This means that my work has the potential of reaching more readers than my original work at this stage of my career, simply because fans are hungry for more of their beloved characters and stories. Long-term, this is something I’ll continue to build upon, because many of my readers who check out my original work have done so because they saw and liked what I wrote elsewhere. Not to mention, I get the added bonus of channeling my own fandoms into my work–which is ridiculously awesome!

I hope you’ve enjoyed today’s look at media/tie-in. Tomorrow, I’ll be celebrating Firefly!

Update on Upside Down: Inverted Tropes in Storytelling

Hello dear readers!

Today, I’d like to update you on the collection I’m editing with Jaym Gates. Our anthology, which is titled Upside Down: Inverted Tropes in Storytelling, is now open for submissions. The guidelines are listed on the Apex Book Company blog, and the deadline for submissions is December 31, 2015.

If you’d like to read more about this anthology, here are some links for you to read:

At the moment, we are working on wrapping up the details for the core of this collection ahead of the Kickstarter. We want to make sure that all of the details are taken care of before launch, and we’re super-excited! Until next time…

Regarding NaNoWriMo

NaNoWriMo Avatar

Every year, NaNoWriMo comes and goes, and for the past several years I haven’t been able to make it work. Part of this is due to the ever-fluctuating changes in my freelancing schedule, part of it is due to the fact that I wasn’t ready to dive into plotting a novel for submission on spec, and the last bit (of course) is any number of excuses.

This year, I’m doing it because I’m ready. I know it might sound anti-climatic or even lame, but I had a lot to work through, personally, to get to this point. Now, it’s finally time. I’m participating this year, with gusto, and have the main story and its twists plotted out. It’s been unpacking, very slowly, in my brain through dreams and other mind pops. I can hear the narrator whispering, and I can see the characters; both of these things usually precedes a deluge of words for me. I’m excited about all my novels, but this story in particular is important because it’s a new step in a longer journey.

I’m off to a slow start, due to work, but as a full-time writer I feel it’s definitely time to get novels done and out the door to my agent. Yesterday, I tracked my word count and I wrote 5K and revised 8K for non-NaNo projects, but I know I can do the 50K this year, because I’ve produced that much word count before in less time. Just not in November.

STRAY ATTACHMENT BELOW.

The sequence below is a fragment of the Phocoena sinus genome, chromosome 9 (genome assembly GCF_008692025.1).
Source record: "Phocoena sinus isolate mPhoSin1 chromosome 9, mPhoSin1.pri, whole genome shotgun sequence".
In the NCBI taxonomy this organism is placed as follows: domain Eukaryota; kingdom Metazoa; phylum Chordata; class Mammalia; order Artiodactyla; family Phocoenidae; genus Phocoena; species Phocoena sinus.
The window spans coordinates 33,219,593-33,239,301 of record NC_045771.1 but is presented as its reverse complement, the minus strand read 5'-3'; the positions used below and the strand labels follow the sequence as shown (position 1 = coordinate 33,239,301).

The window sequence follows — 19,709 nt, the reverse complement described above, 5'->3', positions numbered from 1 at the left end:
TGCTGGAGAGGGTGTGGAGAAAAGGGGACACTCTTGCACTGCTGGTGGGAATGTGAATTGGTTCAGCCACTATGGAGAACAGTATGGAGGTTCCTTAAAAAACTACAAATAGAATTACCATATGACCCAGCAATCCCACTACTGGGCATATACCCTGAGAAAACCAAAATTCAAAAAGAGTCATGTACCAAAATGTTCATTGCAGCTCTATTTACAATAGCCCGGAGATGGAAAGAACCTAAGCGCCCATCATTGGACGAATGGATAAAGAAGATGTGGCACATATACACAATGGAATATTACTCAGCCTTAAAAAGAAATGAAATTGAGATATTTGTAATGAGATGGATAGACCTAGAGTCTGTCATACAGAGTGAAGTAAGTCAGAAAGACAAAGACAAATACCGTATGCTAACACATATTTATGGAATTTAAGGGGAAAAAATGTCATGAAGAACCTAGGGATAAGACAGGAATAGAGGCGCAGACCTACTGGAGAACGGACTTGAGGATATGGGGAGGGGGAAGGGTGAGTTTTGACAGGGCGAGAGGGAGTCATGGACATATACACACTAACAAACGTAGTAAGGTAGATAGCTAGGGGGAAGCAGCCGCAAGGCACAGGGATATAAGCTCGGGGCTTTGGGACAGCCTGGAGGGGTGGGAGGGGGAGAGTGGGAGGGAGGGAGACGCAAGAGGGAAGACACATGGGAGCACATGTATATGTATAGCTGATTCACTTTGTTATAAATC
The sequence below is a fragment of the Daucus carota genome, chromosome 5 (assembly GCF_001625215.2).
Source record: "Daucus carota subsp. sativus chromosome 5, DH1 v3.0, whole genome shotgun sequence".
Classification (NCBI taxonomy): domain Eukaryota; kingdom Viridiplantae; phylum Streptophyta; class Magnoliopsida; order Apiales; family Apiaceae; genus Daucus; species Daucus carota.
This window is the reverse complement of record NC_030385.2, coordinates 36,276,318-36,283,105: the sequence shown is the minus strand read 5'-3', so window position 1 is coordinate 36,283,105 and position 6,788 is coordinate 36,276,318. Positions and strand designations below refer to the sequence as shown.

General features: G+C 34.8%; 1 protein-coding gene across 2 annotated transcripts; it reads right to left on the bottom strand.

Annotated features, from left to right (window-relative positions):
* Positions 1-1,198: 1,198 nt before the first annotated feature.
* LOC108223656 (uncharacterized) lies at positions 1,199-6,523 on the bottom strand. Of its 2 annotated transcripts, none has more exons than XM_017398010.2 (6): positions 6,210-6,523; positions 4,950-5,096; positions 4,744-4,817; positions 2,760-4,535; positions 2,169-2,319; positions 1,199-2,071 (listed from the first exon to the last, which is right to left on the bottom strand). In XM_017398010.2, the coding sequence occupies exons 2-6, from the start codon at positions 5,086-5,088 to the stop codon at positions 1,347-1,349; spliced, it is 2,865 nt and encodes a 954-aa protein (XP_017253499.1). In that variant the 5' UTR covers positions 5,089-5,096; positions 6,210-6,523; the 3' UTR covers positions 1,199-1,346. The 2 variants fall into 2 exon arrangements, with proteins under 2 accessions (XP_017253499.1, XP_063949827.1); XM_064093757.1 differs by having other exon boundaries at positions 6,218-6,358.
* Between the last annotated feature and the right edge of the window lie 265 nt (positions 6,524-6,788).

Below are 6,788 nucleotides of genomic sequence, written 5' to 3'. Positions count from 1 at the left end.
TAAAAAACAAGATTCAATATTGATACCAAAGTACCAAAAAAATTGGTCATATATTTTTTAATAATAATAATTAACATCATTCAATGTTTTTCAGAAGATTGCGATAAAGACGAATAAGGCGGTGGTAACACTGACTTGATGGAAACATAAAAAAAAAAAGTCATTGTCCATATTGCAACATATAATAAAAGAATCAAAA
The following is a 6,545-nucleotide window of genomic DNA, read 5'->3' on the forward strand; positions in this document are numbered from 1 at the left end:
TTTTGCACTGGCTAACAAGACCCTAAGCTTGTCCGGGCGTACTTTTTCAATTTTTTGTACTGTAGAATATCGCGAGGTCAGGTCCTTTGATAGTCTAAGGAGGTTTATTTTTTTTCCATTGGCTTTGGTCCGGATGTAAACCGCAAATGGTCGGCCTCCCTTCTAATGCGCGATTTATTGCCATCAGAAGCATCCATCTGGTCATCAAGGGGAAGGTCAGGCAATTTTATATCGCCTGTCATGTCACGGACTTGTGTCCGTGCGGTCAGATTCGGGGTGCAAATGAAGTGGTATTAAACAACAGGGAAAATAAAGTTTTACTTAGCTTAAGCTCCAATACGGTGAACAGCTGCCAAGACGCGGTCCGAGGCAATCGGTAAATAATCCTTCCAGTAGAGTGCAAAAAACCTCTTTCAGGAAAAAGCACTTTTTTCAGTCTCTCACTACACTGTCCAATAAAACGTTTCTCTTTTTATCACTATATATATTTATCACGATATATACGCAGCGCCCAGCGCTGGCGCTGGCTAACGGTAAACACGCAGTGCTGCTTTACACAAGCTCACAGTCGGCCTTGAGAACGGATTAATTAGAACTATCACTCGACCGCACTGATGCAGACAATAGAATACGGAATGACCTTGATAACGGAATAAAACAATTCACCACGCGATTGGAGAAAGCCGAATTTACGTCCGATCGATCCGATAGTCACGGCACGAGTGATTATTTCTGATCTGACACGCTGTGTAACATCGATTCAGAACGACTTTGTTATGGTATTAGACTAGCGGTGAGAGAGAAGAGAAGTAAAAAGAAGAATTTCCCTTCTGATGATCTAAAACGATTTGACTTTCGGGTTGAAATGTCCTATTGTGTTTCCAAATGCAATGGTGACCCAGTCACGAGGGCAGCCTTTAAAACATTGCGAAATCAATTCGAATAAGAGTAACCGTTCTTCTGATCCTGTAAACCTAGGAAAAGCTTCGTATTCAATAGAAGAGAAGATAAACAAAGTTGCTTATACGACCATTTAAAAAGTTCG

Special thanks to my research crew (Eryn H.) and new friends (Jacqueline B., Crystal W.) for last minute help. I hope to do them proud.

If you’re so inclined, please feel free to friend me on NaNoWriMo. Let’s do this together!

    Caffeinated Beverages Consumed: Starbucks DoubleShot Energy
    Work-Out Minutes Logged Yesterday: I… Wow. Yeah, nothing.
    In My Ears: Tron soundtrack
    Game Last Played: Kingdom Rush: Frontiers
    Book Last Read: Howl’s Moving Castle. Starting on the sequel!
    Movie/TV Show Last Viewed: Once Upon a Time. OH, DARK SWAN!
    Latest Artistic Project: STILL EDITING.
    Latest Fiction/Comic Release: Gods, Memes, and Monsters
    Latest Game Release: Dread Names, Red List for Vampire: the Masquerade and Ghosts in the Black for the Firefly RPG.
    Current State of Projects: Read my latest project update and My Departure from the Conan RPG.

Revised Cover and Title for the Firefly Dictionary

Firefly Dictionary_CVR front new copy

The Gorramn Shiniest Dictionary and Phrasebook in the ‘Verse has a revised cover and a fabulous new title! I’m happy to share this with you today. Huge thanks to my editor at Titan Books for giving me the chance to update you with the revised cover. Spring 2016 can’t come soon enough!

Signed with Red Sofa Literary

Red Sofa Literary

Happy to announce today that I have signed with Red Sofa Literary.

Jennie Goloboy and I are fine-tuning my proposal for a nonfiction book filled with worldbuilding games geared for writers. I couldn’t be happier about this development, and I’m looking forward to working with Jennie on this. More news as I get it.

Happy reading!

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Monica Valentinelli > Books & Stories